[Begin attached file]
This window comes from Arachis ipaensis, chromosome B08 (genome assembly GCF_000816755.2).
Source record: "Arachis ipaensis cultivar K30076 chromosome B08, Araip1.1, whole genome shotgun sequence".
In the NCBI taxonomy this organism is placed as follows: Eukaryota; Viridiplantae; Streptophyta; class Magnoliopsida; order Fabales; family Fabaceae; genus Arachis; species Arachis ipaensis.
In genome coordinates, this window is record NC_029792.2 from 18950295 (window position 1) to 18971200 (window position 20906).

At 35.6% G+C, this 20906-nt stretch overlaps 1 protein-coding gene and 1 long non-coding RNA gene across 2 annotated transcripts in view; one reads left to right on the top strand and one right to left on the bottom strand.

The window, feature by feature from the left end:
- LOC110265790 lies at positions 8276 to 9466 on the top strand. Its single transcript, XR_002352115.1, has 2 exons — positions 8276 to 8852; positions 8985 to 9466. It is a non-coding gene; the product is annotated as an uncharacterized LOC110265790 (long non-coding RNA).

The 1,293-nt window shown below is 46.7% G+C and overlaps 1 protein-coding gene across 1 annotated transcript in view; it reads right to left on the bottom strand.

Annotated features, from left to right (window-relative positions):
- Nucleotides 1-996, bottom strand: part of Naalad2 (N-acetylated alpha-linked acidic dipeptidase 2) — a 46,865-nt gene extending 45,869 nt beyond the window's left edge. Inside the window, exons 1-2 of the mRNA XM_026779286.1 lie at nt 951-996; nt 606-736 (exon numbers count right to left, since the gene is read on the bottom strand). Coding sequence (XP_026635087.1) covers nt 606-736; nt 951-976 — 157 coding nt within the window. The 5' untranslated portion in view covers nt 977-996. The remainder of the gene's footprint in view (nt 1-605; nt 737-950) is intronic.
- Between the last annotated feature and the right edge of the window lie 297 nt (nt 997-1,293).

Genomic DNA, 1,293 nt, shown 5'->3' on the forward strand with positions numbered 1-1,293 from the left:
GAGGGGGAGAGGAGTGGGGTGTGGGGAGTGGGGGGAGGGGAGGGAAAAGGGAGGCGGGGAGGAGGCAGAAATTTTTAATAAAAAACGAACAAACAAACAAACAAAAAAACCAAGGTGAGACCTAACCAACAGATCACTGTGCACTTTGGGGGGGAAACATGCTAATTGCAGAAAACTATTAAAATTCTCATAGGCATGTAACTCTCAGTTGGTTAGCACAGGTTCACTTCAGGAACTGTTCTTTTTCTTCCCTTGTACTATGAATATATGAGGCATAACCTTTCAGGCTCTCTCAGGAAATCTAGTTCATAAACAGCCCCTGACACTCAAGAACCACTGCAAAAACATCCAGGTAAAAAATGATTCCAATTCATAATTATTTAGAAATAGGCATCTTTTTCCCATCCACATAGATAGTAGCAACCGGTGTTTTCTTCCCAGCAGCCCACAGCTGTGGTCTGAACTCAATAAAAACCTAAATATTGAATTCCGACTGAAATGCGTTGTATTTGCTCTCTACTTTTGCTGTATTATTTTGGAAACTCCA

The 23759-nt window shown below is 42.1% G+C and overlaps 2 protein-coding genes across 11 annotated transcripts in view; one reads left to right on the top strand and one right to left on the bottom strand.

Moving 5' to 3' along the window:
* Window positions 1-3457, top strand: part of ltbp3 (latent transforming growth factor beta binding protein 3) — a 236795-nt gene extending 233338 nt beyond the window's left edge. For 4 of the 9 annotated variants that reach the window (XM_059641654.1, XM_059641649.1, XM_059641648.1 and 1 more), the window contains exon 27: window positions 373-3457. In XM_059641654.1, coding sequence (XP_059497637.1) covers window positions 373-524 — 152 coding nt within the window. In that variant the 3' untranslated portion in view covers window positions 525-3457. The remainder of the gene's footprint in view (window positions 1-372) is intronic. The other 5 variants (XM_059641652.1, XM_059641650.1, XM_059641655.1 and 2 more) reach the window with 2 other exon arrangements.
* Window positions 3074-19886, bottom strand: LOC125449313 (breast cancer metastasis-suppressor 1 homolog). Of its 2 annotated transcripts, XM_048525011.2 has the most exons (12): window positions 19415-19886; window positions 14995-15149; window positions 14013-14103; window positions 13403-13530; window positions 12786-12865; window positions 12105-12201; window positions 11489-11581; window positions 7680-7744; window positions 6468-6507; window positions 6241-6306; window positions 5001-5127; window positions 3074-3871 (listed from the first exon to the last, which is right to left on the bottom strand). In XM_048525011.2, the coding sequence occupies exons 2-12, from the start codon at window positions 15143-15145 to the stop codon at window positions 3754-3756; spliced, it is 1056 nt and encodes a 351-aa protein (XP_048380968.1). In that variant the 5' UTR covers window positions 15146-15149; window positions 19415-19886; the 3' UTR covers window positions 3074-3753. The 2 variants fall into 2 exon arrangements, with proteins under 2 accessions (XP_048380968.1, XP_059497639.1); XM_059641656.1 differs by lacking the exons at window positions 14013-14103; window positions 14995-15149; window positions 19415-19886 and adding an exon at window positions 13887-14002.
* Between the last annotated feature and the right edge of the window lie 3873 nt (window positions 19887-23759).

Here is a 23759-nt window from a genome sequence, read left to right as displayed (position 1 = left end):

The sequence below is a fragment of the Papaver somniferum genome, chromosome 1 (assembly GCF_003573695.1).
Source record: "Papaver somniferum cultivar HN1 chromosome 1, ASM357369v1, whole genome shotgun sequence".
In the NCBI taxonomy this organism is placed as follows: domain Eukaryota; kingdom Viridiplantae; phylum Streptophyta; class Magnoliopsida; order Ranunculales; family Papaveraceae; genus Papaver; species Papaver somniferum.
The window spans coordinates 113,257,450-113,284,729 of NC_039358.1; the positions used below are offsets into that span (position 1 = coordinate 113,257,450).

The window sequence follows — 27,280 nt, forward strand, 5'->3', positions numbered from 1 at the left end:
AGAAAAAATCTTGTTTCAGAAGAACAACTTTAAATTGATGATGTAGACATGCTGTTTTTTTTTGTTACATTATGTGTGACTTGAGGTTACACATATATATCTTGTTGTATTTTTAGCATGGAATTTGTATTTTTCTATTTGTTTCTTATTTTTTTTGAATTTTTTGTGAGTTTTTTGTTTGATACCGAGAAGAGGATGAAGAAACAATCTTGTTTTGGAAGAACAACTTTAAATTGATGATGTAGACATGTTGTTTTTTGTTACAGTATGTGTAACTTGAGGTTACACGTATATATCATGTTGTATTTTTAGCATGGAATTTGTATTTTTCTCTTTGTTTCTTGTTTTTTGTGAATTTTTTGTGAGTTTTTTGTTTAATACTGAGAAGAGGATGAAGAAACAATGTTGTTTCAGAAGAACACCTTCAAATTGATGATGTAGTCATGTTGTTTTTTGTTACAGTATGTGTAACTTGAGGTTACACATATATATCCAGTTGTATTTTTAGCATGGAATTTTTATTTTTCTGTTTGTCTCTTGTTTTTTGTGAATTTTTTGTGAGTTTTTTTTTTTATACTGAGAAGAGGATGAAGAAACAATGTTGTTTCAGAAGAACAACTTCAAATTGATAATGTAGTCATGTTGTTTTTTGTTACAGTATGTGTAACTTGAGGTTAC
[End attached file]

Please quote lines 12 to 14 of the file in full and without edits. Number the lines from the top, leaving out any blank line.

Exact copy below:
Genomic DNA, 1,293 nt, shown 5'->3' on the forward strand with positions numbered 1-1,293 from the left:
GAGGGGGAGAGGAGTGGGGTGTGGGGAGTGGGGGGAGGGGAGGGAAAAGGGAGGCGGGGAGGAGGCAGAAATTTTTAATAAAAAACGAACAAACAAACAAACAAAAAAACCAAGGTGAGACCTAACCAACAGATCACTGTGCACTTTGGGGGGGAAACATGCTAATTGCAGAAAACTATTAAAATTCTCATAGGCATGTAACTCTCAGTTGGTTAGCACAGGTTCACTTCAGGAACTGTTCTTTTTCTTCCCTTGTACTATGAATATATGAGGCATAACCTTTCAGGCTCTCTCAGGAAATCTAGTTCATAAACAGCCCCTGACACTCAAGAACCACTGCAAAAACATCCAGGTAAAAAATGATTCCAATTCATAATTATTTAGAAATAGGCATCTTTTTCCCATCCACATAGATAGTAGCAACCGGTGTTTTCTTCCCAGCAGCCCACAGCTGTGGTCTGAACTCAATAAAAACCTAAATATTGAATTCCGACTGAAATGCGTTGTATTTGCTCTCTACTTTTGCTGTATTATTTTGGAAACTCCA

The 23759-nt window shown below is 42.1% G+C and overlaps 2 protein-coding genes across 11 annotated transcripts in view; one reads left to right on the top strand and one right to left on the bottom strand.